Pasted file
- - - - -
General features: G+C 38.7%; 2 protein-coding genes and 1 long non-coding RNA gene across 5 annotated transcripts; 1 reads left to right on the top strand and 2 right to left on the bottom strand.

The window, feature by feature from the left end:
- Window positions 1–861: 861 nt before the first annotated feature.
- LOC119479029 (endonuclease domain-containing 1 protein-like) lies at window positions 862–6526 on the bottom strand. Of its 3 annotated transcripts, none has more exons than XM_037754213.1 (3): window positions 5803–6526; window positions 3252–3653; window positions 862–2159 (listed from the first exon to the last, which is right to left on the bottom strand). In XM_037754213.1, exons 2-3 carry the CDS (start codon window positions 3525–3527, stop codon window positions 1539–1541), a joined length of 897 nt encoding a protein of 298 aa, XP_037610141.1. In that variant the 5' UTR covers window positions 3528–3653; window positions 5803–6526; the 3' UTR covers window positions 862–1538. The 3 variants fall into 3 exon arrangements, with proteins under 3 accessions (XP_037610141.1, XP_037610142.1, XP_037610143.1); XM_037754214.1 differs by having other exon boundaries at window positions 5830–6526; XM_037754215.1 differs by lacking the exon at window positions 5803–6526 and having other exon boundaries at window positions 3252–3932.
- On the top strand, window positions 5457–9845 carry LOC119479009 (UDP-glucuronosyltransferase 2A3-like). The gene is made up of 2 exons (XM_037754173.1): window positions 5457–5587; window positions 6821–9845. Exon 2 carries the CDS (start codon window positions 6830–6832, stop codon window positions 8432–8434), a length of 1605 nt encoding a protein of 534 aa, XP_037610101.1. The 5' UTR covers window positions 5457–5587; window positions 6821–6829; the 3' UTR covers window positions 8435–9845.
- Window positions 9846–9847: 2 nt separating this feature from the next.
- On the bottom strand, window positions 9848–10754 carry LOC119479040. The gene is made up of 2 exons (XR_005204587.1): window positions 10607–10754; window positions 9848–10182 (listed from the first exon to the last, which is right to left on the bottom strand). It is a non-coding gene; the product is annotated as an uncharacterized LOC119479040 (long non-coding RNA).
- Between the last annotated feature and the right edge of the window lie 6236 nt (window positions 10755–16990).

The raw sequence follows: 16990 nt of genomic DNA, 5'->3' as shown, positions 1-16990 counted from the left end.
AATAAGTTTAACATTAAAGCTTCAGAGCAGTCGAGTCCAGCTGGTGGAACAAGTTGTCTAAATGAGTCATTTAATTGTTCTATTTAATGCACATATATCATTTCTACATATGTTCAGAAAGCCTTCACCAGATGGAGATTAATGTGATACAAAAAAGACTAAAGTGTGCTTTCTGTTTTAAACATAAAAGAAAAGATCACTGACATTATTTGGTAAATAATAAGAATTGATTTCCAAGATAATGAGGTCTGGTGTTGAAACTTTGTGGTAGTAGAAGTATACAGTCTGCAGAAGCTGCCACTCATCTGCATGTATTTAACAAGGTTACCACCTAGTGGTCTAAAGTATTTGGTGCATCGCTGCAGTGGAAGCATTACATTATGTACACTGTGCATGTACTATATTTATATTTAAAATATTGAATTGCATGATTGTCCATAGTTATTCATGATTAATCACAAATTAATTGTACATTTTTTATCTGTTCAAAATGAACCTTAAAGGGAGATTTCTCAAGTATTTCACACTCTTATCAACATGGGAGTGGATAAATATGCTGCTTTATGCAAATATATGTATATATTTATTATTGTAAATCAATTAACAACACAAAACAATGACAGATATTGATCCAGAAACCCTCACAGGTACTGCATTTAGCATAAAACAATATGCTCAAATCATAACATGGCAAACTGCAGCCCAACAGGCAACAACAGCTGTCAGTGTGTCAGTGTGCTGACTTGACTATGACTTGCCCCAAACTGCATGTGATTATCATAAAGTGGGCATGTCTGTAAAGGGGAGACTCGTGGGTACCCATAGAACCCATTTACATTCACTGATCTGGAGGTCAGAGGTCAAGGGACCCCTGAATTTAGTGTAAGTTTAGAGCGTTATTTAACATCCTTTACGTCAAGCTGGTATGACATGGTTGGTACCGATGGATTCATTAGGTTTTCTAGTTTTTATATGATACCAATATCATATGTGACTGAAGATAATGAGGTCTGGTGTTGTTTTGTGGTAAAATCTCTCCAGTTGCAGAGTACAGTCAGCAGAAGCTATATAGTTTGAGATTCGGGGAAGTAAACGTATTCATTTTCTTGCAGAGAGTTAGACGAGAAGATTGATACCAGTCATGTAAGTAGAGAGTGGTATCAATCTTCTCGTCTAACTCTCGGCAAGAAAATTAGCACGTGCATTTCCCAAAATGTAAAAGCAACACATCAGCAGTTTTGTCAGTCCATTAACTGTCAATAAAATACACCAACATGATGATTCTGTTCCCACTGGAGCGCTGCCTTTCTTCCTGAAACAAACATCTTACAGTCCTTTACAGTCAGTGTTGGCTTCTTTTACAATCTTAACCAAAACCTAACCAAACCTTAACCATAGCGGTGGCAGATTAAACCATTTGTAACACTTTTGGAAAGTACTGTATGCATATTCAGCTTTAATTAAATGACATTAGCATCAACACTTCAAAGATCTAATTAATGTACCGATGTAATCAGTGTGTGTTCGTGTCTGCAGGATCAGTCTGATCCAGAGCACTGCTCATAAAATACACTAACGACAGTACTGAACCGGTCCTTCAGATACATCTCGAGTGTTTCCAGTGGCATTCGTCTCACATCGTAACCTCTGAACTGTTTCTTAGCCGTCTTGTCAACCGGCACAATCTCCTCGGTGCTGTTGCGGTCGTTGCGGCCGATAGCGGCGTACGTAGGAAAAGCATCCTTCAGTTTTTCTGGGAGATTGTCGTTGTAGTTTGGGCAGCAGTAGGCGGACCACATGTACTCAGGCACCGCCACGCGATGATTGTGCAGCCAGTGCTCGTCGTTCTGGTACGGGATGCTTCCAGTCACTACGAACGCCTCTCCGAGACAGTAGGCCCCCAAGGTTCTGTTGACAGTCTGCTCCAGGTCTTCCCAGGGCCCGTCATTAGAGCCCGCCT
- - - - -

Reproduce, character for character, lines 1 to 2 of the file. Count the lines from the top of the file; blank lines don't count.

General features: G+C 38.7%; 2 protein-coding genes and 1 long non-coding RNA gene across 5 annotated transcripts; 1 reads left to right on the top strand and 2 right to left on the bottom strand.

The window, feature by feature from the left end: